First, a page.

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Scotland’s Grant Gilchrist on facing the 'best version' of the Springboks

By PA
Faf de Klerk of South Africa runs back to join his team mates during the Summer International match between New Zealand All Blacks v South Africa at Twickenham Stadium on August 25, 2023 in London, England. (Photo by David Rogers/Getty Images)

Bullish Grant Gilchrist is adamant Scotland remain unfazed by South Africa’s blistering form in the lead-up to their World Cup showdown in Marseille a week on Sunday.

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While the Scots have enjoyed an encouraging summer campaign, the Boks have been busy inflicting record defeats on both Wales (52-16) and New Zealand (35-7) over the past two weekends to climb to second in the world rankings.

The Scotland squad watched South Africa’s demolition of the All Blacks together in their hotel on Friday, but lock Gilchrist insists it has not caused any heightened trepidation within the dressing room.

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“It doesn’t change our mindset,” he told the PA news agency. “We’ve known all along that South Africa can peak at a World Cup, they’re world champions for a reason.

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“We always knew the size of the challenge that was going to face us. Other people might say this and that, but we were expecting to play the best version of the Springboks, and we’re going to relish that opportunity.

“It’s even more exciting when you see the way they played against the All Blacks. They’re one of the top sides in the world and we have to go out and impose our game on them.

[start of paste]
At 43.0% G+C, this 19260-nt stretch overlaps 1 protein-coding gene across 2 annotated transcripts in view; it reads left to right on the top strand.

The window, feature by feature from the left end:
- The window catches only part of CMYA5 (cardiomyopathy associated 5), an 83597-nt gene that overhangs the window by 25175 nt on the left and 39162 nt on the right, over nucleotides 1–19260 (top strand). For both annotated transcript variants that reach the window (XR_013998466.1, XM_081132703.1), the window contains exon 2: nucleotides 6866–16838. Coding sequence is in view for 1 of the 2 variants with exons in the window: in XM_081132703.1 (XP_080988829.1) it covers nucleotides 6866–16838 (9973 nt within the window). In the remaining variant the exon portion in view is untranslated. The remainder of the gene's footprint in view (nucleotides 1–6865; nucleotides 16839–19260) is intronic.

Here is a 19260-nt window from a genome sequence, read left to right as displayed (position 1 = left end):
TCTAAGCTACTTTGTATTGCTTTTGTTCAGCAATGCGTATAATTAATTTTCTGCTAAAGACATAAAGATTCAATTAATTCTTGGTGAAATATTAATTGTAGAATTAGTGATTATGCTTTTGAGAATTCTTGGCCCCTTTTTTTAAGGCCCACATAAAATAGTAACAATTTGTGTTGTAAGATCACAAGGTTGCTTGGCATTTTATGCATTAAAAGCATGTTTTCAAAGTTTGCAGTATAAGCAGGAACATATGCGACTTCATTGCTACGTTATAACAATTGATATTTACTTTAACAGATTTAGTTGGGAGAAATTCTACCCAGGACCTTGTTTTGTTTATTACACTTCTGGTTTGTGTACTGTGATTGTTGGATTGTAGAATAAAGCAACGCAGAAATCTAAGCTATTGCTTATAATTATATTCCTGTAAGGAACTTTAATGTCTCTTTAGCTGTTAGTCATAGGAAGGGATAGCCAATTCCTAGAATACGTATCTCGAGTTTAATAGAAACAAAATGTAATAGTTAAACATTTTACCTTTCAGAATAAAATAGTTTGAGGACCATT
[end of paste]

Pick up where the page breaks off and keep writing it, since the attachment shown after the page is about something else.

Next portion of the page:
“If you don’t feel excited about playing South Africa at a World Cup when they’re in the form they’re in, then you’re in the wrong changing room. We’re going to embrace that.

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“We know we’ll be massive underdogs but we’ll be going into that game having prepared really well and we certainly believe if we can get our best rugby on the pitch for 80 minutes we can cause them a lot of problems.”

The Scots made it three wins from four summer Tests on Saturday when they recovered from a 6-0 half-time deficit to defeat Georgia 33-6 at Murrayfield, with five tries after the break. Gilchrist feels it was good practice for their World Cup pool matches against the likes of Tonga and Romania when the Scots will find themselves cast as favourites.

“We spoke last week about how it was always going to be a mental challenge playing at home with all the expectation that we were going to blow Georgia away,” he explained.

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“They’re a good side, they win a lot of games. I know they play a tier down from us but they beat Wales recently. They’re not a minnow side, they’re a quality outfit and they showed that for spells. They’ve got players tearing up the Top 14.

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“We knew the challenge and that we’d have to be patient, so the pleasing side of it is that we didn’t panic, we stuck to the task and we got the job done.”

Gilchrist feels his team have shown in bursts over the summer – particularly in the two matches home and away against France – what they could be capable of at the World Cup.

“I think we’ve got to look at the positives,” he said, reflecting on the summer campaign. “We’ve built our game and I think we’re really comfortable with what our best performance looks like.

“Probably the second half of the home game against France (when they scored 22 unanswered points to win 25-21) and also the way we started and finished in Saint-Etienne (when losing 30-27).

“We understand we’re going to have to put that out on the pitch for 80 minutes and we’ve not done that yet. But these are warm-up games, they’re for finding your form. We understand we’re going to have to peak in two weeks and that’s an exciting challenge.”

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